Danish Language Blog

The Joy of Being a Folk Musician Posted by on Aug 22, 2011 in Uncategorized

Folk musicians Maja and Eigil.

From ’Barbie Girl’ to the upbeat reggae of the late icon Natasja, modern Danish music is as cosmopolitan as ever. For some people, however, nothing beats the groove of traditional folk music. I met passionate fiddlers Maja and Eigil at the dock of the bay…


How long have you been playing folk music?

Maja and Eigil: 10 years, maybe?


In your opinion, what is so fascinating about folk music?

Eigil: I’d say it is the community. Just being together in our group, playing, jamming, listening – that’s what’s fascinating me.

Maja: I think it’s wonderful to get together with all these young people, and then just play along and watch what happens. That makes me so happy!


What makes Danish folk music different from folk music in other countries?

Maja and Eigil: The melodies are dead simple, and you just can’t get them out of your mind! And then we use the violin a lot, in some other countries they may be more used to wind instruments.


In case some of our readers are thinking: ’Wow, that sounds cool, I’d like to hear some more’. Where should they go?

Eigil: They should go to Århus! Well, there are quite a lot of cd’s available; they are typically called something with the word spillemand (folk musician). You’ve also got modern bands that are taking the traditional styles in new directions, like ’Haugård og Højrup’ or ’Trio Mio’. ’Tumult’ is a very notable band, since they mix folk music with elements from rock ’n’ roll.


How about the texts, do they matter in your genre?

Eigil: Well, sometimes. Most Danish folk music is instrumental, though, and has got no text. But there are a lot of traditional ballads, that we like to sing at gatherings. Some of them have a very rude content and are mainly about sex or drinking.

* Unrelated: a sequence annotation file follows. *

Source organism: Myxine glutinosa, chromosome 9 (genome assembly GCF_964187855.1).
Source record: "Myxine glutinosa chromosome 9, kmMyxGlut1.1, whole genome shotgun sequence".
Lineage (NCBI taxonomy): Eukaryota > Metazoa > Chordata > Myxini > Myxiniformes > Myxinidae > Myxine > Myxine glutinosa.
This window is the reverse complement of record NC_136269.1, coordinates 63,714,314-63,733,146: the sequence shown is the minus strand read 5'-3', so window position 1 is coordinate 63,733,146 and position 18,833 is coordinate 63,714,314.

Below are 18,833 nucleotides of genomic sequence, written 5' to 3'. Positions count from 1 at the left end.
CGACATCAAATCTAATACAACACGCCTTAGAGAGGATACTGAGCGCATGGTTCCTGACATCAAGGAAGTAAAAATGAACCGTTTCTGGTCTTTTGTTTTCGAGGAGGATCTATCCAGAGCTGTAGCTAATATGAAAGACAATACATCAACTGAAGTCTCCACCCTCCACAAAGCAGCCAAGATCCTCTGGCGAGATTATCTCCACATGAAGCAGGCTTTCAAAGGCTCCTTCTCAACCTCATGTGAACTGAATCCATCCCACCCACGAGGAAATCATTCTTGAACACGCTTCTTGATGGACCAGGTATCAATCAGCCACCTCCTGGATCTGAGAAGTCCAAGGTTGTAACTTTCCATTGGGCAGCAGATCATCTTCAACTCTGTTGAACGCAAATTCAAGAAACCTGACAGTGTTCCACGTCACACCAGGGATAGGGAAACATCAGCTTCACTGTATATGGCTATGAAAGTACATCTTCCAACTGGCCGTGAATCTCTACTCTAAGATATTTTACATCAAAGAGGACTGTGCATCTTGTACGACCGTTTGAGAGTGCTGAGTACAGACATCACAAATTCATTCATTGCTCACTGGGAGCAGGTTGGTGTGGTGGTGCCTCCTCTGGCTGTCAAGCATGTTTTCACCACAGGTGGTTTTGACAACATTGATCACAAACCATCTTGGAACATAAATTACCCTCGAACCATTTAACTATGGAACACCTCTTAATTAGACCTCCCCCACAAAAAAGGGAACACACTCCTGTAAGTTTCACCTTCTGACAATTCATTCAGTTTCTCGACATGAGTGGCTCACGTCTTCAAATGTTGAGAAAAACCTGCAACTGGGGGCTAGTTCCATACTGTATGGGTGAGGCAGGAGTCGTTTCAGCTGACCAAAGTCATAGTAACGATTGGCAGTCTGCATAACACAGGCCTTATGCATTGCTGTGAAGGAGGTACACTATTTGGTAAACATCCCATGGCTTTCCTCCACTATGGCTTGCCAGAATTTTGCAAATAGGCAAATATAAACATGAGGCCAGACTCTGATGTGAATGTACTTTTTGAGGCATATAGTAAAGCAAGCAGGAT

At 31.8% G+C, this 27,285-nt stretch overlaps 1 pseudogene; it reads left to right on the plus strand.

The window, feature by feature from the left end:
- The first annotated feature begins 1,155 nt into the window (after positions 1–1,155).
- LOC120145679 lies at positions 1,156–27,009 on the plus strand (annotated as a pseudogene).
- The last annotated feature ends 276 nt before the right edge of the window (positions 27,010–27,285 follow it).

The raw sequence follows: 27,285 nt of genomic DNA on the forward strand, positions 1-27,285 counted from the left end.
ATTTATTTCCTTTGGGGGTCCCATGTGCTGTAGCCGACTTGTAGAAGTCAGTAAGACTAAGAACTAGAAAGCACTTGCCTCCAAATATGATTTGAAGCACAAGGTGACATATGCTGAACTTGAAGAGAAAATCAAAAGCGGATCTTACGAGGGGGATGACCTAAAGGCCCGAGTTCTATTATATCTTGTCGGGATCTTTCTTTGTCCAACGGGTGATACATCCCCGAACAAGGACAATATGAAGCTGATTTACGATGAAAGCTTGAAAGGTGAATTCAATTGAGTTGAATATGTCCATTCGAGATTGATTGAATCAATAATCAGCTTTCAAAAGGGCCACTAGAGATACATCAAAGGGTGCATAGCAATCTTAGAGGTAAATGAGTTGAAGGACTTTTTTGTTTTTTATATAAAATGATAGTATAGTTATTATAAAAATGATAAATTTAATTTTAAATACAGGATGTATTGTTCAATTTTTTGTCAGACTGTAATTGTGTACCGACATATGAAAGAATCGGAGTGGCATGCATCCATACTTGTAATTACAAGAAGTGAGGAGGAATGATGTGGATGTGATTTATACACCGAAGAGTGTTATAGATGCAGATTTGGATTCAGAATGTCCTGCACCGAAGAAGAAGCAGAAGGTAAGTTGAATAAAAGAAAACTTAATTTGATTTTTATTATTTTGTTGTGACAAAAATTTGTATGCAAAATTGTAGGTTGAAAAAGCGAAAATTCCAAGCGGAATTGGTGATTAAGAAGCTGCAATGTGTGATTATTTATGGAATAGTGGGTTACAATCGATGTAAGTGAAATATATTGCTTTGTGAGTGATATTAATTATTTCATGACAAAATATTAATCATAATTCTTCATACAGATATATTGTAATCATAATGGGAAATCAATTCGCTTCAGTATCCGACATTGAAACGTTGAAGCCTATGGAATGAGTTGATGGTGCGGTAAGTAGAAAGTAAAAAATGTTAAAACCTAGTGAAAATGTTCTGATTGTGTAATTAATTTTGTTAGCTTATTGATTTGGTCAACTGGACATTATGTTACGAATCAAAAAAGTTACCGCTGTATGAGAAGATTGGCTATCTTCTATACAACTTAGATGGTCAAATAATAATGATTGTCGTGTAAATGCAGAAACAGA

Nowadays people from many different cultures have come to make a living in Denmark. Is that something that can be felt in the modern folk music?

Eigil: That’s too early to say. We’ve got a lot of influences from, say, Eastern European and Irish folk music. But we haven’t yet been able to integrate the music of the Middle East and Western Asia, where most of the immigrants come from. I hope that will happen!

Maja: I’d like to mention the Kurdish folk dance. You dance it in a line, and it is almost the same as the traditional dance here in Denmark!


What is the best about being a folk musician?

Eigil: Playing together. It’s an entirely different way of partying.

Maja: All of it!


Thanks a lot for the interview, and good luck with the music!


Here’s a video of the band ’Tumult’ playing ’Kattens ligfærd’ – ’The cat’s funeral’. Note the refrain Nu er katten død, død – ’Now the cat is dead, dead’.

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About the Author: Bjørn A. Bojesen

I was born in Denmark, but spent large parts of my childhood and study years in Norway. I later returned to Denmark, where I finished my MA in Scandinavian Studies. Having relatives in Sweden as well, I feel very Scandinavian! I enjoy reading and travelling, and sharing stories with you! You’re always welcome to share your thoughts with me and the other readers.